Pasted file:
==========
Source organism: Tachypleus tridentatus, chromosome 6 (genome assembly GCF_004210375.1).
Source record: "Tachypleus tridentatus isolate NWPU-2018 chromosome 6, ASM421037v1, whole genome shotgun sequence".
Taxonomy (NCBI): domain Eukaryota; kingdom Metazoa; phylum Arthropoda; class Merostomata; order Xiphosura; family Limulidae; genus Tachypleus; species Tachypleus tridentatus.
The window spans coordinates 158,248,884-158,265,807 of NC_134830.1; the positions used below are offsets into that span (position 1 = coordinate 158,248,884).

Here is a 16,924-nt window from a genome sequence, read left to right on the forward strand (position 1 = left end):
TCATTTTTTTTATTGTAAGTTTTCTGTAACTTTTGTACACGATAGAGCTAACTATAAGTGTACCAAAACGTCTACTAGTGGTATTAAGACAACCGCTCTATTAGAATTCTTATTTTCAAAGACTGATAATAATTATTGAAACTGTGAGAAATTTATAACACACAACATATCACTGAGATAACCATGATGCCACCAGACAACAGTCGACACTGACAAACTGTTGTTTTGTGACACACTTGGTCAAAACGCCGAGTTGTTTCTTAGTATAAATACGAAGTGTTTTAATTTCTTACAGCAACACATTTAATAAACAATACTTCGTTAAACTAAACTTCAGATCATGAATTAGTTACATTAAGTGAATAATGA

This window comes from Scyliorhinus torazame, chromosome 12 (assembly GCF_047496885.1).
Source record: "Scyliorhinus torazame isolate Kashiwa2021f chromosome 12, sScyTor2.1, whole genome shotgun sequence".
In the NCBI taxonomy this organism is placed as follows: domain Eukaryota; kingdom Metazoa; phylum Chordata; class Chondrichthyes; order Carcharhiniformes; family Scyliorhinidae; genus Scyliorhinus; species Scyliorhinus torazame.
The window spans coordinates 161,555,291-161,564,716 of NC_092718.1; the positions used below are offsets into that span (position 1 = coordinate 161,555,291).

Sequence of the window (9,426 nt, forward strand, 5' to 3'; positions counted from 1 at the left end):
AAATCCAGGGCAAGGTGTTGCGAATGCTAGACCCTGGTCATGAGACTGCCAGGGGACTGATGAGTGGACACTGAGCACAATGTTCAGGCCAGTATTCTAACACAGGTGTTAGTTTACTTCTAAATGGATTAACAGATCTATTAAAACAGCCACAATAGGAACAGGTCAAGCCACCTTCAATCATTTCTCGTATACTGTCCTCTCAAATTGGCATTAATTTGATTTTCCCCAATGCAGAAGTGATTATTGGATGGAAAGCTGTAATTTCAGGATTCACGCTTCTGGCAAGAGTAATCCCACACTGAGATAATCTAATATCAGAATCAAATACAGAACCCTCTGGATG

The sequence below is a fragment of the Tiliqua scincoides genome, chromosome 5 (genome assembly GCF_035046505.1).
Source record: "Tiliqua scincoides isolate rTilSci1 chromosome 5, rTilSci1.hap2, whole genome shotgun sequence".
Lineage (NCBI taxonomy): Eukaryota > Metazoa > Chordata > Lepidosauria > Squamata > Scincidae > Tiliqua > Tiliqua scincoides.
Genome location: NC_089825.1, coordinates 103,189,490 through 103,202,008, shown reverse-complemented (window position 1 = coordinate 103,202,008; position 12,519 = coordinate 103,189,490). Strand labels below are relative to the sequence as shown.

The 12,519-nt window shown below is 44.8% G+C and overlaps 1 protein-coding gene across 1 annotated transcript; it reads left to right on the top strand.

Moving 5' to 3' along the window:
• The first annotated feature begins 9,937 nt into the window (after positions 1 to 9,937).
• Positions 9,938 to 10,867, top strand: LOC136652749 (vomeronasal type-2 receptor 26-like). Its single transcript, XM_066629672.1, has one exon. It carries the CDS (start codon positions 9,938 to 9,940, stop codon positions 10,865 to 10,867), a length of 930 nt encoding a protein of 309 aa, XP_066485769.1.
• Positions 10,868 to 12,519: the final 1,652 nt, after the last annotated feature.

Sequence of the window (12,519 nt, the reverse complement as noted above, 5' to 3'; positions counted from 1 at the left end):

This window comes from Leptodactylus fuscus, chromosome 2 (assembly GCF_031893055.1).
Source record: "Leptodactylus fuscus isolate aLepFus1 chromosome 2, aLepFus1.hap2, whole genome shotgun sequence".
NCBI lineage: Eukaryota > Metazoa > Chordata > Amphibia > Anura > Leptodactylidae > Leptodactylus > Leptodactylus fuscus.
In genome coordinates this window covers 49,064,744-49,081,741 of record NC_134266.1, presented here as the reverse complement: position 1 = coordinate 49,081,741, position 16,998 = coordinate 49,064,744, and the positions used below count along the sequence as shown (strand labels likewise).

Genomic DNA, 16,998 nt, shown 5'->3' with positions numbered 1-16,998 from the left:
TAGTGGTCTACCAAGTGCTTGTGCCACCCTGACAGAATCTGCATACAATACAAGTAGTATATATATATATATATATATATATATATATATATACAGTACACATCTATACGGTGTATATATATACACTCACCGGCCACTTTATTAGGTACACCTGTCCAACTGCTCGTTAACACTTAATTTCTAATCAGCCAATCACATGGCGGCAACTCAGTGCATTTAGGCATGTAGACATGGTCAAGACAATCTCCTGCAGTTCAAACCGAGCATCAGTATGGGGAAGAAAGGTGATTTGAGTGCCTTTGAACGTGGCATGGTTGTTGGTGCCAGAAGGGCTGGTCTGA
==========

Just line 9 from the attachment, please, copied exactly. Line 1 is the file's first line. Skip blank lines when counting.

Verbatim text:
In the NCBI taxonomy this organism is placed as follows: domain Eukaryota; kingdom Metazoa; phylum Chordata; class Chondrichthyes; order Carcharhiniformes; family Scyliorhinidae; genus Scyliorhinus; species Scyliorhinus torazame.